The reward for great art.

The reward for great art.


🎧 Tune

I’m in awe of Joe Pass and Johnny Smith’s dense chord melody styles, but recently I’ve been enjoying Bill Frisell’s arrangements. Always the master of taste, Frisell often chooses just one other note to harmonise a melody, like he’s composing a duet to play with himself. Using fewer notes rather than block chords gives a melody new life and space to breathe. I love Frisell's use of wide intervals - they can be particularly expressive.

Three of my favourite Bill Frisell chord melodies:

  1. Shenandoah - traditional
  2. Moon River - Henry Mancini/Johnny Mercer
  3. Lotus Blossom - Billy Strayhorn

Kenny Wheeler’s tune W.W. lends itself to a less dense chord melody interpretation. The head is comprised of 2 lines which were originally played by Kenny and Michael Brecker on the album of the same name: Double, Double You. These parts provide ample harmonic information without adding more notes. I hope you enjoy my stripped back interpretation!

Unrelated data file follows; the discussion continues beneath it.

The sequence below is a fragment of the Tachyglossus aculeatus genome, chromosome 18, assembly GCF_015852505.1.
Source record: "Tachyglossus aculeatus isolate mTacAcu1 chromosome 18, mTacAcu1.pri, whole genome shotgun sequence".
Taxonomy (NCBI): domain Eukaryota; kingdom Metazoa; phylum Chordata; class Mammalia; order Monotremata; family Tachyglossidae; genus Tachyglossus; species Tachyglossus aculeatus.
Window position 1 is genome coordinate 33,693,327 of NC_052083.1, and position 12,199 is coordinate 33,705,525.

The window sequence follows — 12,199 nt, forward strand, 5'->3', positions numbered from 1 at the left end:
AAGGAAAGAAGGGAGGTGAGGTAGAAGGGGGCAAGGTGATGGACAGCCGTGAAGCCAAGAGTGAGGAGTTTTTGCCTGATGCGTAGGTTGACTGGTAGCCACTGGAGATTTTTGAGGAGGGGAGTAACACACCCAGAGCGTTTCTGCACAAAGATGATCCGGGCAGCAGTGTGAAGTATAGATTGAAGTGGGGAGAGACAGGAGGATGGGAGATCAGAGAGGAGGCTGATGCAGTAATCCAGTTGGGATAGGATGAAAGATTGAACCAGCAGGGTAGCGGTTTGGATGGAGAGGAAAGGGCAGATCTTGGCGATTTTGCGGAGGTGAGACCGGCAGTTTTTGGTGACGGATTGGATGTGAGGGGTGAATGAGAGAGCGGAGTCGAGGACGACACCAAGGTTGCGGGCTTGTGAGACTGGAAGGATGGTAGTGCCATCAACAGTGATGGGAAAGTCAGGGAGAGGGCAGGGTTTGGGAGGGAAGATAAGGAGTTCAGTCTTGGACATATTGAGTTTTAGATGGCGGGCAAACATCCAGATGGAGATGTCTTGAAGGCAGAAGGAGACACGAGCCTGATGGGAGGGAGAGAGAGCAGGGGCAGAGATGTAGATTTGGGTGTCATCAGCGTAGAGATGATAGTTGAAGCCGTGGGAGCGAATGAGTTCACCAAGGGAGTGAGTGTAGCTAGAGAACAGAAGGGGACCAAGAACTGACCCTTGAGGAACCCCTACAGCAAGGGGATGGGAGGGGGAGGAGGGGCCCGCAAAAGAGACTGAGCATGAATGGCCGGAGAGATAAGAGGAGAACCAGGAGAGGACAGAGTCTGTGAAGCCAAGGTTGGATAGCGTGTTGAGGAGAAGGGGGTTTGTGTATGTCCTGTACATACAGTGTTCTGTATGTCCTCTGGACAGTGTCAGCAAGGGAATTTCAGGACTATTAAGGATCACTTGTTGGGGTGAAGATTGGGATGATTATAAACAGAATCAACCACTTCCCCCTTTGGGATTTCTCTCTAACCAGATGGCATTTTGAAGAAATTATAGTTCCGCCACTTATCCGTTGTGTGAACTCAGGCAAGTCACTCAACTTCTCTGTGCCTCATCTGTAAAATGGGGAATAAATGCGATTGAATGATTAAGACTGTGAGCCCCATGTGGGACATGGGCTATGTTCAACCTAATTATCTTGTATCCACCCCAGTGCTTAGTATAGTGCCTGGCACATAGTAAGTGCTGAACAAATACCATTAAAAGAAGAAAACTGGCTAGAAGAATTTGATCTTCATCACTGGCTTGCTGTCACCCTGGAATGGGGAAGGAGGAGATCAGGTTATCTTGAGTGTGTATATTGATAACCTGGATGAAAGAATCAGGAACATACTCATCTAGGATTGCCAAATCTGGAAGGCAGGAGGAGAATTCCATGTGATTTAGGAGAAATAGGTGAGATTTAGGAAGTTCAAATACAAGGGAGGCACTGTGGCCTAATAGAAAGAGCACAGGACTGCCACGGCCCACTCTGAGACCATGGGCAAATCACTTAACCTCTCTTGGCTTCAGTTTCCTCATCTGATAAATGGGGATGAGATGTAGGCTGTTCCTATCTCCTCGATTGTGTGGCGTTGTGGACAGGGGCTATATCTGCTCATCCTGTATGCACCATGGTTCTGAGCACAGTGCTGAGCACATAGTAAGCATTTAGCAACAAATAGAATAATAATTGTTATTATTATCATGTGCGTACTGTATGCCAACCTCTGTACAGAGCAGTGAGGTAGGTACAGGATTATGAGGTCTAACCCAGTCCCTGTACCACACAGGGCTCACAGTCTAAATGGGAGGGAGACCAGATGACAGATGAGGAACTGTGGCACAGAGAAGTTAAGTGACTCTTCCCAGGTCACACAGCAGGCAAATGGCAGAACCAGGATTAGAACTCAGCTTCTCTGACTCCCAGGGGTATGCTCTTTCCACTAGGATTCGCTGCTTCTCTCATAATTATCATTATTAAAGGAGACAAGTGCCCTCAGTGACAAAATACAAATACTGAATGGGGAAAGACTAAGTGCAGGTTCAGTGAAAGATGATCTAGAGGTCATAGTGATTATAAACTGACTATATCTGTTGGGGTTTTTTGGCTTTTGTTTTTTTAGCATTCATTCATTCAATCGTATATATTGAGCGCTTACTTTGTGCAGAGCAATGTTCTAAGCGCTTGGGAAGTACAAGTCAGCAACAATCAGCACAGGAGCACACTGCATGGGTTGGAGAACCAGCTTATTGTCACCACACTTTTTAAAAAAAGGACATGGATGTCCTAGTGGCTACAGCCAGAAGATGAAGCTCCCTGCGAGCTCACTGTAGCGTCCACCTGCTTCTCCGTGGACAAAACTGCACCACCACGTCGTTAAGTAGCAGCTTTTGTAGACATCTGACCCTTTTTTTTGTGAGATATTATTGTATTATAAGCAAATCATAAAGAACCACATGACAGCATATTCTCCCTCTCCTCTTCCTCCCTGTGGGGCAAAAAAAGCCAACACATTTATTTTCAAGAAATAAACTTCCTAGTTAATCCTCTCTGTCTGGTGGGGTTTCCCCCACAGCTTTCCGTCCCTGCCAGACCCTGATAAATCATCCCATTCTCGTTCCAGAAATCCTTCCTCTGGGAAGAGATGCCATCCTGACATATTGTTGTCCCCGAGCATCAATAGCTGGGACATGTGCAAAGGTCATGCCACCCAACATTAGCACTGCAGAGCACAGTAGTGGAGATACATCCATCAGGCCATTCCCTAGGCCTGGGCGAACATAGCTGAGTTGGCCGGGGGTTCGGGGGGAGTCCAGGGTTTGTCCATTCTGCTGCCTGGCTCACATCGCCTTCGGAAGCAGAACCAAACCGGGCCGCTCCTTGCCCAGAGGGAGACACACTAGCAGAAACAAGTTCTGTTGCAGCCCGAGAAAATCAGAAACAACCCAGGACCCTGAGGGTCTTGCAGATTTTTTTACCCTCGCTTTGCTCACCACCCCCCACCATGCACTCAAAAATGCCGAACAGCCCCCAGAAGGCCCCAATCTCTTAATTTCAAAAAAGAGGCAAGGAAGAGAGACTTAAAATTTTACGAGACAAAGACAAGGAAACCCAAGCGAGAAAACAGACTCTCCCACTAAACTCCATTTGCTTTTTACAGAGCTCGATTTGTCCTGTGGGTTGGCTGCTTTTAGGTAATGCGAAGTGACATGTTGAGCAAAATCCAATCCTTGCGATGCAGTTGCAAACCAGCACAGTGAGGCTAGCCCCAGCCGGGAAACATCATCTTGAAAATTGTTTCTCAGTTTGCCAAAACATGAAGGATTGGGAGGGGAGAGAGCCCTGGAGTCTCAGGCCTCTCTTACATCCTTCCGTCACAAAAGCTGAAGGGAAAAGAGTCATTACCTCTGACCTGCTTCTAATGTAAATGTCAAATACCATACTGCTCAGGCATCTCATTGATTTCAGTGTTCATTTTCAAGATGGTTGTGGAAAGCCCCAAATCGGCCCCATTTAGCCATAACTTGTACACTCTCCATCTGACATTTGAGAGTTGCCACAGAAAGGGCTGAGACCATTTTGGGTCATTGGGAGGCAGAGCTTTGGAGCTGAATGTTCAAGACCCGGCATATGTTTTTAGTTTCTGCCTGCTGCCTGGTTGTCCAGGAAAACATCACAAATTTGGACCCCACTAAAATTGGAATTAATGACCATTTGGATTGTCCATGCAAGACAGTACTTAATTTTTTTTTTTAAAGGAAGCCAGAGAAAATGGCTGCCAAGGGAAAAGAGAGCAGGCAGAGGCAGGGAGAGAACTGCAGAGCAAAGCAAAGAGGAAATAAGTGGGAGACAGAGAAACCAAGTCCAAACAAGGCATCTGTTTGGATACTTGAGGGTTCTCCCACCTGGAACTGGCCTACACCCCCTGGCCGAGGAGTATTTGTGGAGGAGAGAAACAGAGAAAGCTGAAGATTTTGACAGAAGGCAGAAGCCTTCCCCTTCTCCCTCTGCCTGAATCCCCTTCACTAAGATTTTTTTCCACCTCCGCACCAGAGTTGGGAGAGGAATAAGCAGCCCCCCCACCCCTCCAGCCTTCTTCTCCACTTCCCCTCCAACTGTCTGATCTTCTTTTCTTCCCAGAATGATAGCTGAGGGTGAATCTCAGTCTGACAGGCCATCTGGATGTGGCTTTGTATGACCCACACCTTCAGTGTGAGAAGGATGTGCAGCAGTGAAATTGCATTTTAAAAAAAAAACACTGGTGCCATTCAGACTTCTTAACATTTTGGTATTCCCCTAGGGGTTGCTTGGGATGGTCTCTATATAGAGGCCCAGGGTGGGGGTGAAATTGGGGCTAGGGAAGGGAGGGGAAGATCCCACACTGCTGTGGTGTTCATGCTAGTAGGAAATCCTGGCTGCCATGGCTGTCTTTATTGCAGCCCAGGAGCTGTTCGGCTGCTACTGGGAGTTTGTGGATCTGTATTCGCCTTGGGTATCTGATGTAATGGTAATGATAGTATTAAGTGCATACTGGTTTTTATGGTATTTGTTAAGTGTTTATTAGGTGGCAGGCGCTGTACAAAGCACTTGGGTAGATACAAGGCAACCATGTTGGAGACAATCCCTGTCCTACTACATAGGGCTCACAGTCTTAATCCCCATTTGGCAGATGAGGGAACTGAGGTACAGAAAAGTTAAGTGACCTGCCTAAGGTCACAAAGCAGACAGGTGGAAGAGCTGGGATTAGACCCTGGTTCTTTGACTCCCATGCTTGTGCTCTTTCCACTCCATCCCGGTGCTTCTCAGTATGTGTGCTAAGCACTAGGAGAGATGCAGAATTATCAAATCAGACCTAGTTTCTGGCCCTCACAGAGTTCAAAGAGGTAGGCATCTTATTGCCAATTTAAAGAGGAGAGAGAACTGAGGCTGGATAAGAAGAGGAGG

🪕 Twang

  1. Intro (Frisell inspired W.W. chord melody)
  2. W.W. (Kenny Wheeler)
  3. ​Freedom Jazz Dance (Eddie Harris)
  4. Vignette (Gary Peacock)

🌞 Thought

I stumbled across Van Neistat's series The Spirited Man this week. In one of his recent videos, Neistat talks about the Swedish cinematographer Sven Nykvist who won an Oscar in 1974. Nykvist's acceptance speech lasted for 15 seconds - it's the greatest Oscar speech of all time.

"Thank you very much. I feel very proud. I'm quite sure that this fine award will give the possibility for me to make much better work than I've done before. Thank you very much."

The reward for an artist is the ability to produce more work.

Mr. Nykvist
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